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  7. AD Classics: The National Art Schools of Cuba / Ricardo Porro, Vittorio Garatti, Roberto Gottardi

AD Classics: The National Art Schools of Cuba / Ricardo Porro, Vittorio Garatti, Roberto Gottardi

AD Classics: The National Art Schools of Cuba / Ricardo Porro, Vittorio Garatti, Roberto Gottardi
AD Classics: The National Art Schools of Cuba / Ricardo Porro, Vittorio Garatti, Roberto Gottardi, School of Ballet by Vittorio Garatti . Image © Adrián Guerra Rey via places.designobserver.com
School of Ballet by Vittorio Garatti . Image © Adrián Guerra Rey via places.designobserver.com

“Cuba will count as having the most beautiful academy of arts in the world.” - Fidel Castro (1961)

The Cuban National Schools of Arts, originally imagined by Fidel Castro and Che Guevara in 1961, are perhaps the largest architectural achievements of the Cuban Revolution. The innovative design of the schools, which aimed to bring cultural literacy to the nation, encapsulated the radical, utopian vision of the Revolution. Unfortunately, the nation’s idealistic enthusiasm lasted for a fleeting moment in time and the Schools quickly fell out of favor; they were left to decay before even being completed. Today, following nearly four decades of neglect, the architects have returned to try and bring these derelict schools to back to their intended glory.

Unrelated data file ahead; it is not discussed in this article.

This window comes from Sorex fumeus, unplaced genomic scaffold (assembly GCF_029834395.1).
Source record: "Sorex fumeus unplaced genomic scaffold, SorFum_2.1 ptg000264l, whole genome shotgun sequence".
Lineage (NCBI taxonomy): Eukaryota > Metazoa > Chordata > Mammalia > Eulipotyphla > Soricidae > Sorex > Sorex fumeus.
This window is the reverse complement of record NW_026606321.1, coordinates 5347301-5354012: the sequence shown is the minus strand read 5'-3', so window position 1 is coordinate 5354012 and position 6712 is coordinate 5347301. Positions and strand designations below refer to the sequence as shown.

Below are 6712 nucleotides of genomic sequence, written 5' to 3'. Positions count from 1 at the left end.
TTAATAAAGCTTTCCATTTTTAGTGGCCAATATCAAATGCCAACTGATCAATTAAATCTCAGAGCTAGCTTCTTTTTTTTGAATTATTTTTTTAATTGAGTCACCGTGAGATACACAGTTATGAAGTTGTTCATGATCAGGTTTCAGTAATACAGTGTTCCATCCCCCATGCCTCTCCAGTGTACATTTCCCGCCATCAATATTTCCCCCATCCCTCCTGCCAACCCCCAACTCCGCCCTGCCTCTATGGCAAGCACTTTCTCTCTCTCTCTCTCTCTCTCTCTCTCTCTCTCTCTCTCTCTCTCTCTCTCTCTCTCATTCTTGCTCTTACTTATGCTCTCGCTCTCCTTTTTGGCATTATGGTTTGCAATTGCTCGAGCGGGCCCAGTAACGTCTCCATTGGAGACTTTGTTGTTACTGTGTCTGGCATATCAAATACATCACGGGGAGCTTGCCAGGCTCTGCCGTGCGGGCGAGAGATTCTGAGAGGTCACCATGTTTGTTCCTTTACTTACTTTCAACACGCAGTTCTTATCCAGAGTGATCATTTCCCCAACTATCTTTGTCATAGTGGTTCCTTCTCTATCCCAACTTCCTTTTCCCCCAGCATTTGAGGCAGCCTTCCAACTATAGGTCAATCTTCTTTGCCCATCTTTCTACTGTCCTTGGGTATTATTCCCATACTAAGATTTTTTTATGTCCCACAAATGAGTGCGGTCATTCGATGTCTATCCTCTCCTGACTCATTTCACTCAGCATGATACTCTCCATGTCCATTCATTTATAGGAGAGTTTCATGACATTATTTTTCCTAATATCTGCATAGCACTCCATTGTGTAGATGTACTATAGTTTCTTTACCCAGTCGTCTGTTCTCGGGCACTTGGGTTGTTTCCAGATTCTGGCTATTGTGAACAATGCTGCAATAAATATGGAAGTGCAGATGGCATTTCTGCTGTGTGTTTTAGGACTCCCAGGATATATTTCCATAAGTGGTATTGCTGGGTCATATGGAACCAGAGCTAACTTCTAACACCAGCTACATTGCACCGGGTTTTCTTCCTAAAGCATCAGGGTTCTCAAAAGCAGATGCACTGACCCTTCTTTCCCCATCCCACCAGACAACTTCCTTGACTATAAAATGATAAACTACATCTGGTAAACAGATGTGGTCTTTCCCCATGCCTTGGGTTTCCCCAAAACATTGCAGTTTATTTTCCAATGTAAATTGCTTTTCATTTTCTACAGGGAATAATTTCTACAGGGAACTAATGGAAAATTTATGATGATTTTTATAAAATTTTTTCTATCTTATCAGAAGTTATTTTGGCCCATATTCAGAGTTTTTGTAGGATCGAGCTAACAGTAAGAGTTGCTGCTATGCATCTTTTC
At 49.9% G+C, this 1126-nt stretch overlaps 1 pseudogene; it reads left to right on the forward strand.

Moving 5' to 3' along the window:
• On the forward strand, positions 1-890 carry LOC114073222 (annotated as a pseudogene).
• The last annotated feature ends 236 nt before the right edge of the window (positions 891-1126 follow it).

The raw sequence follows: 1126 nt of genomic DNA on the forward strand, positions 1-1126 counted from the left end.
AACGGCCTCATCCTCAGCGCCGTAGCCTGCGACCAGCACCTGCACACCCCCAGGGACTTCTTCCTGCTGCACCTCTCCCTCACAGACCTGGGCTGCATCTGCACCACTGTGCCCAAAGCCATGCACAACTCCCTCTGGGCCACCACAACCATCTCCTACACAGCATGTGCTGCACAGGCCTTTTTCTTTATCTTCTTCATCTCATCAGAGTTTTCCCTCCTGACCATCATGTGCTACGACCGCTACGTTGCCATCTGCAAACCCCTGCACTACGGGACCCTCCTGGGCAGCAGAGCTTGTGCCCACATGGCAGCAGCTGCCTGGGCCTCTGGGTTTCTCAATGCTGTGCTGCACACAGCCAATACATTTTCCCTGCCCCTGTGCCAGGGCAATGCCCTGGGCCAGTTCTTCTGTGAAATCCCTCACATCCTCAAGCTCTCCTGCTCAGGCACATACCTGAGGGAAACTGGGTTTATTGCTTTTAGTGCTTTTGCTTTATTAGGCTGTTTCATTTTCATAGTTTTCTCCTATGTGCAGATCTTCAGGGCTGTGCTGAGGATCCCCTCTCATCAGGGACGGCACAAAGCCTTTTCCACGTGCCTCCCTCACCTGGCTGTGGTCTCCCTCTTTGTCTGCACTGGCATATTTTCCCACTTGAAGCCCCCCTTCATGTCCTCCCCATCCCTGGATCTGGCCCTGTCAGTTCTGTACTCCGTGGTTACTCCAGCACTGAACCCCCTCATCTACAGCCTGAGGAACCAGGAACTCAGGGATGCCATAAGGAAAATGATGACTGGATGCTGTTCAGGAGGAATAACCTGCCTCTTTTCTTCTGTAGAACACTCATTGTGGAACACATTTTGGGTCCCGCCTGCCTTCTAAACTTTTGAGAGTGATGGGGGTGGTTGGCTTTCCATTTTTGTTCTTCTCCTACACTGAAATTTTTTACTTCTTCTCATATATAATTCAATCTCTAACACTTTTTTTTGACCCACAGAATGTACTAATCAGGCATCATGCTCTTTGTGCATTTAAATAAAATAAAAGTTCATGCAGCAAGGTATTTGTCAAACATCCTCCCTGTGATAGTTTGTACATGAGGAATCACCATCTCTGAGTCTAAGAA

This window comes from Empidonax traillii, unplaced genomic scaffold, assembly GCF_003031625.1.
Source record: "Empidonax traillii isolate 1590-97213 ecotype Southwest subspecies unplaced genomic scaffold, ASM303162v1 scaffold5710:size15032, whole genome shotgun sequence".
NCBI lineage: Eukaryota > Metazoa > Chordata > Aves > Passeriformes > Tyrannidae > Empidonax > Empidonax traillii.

School of Ballet by Vittorio Garatti . Image © John Loomis: Revolution of Forms Site plan. Image © John Loomis: Revolution of Forms School of Modern Dance by Ricardo PorroSchool of Modern Dance by Ricardo Porro. Image © Adrián MALLOL i MORETTI School of Plastic Arts by Ricardo Porro. Image © Norma Barbacci/World Monuments Fund +64

The National Schools of Art were built on the grounds of a famed country club in Havana, thus transforming an emblem of wealth and capital into a tuition-free, educational institute. Castro commissioned Cuban architect Ricardo Porro, a Latin American modernist, who was then joined by two Italian architects, Vittorio Garatti and Roberto Gottardi; the three were given a mere two months to devise a plan for the Schools.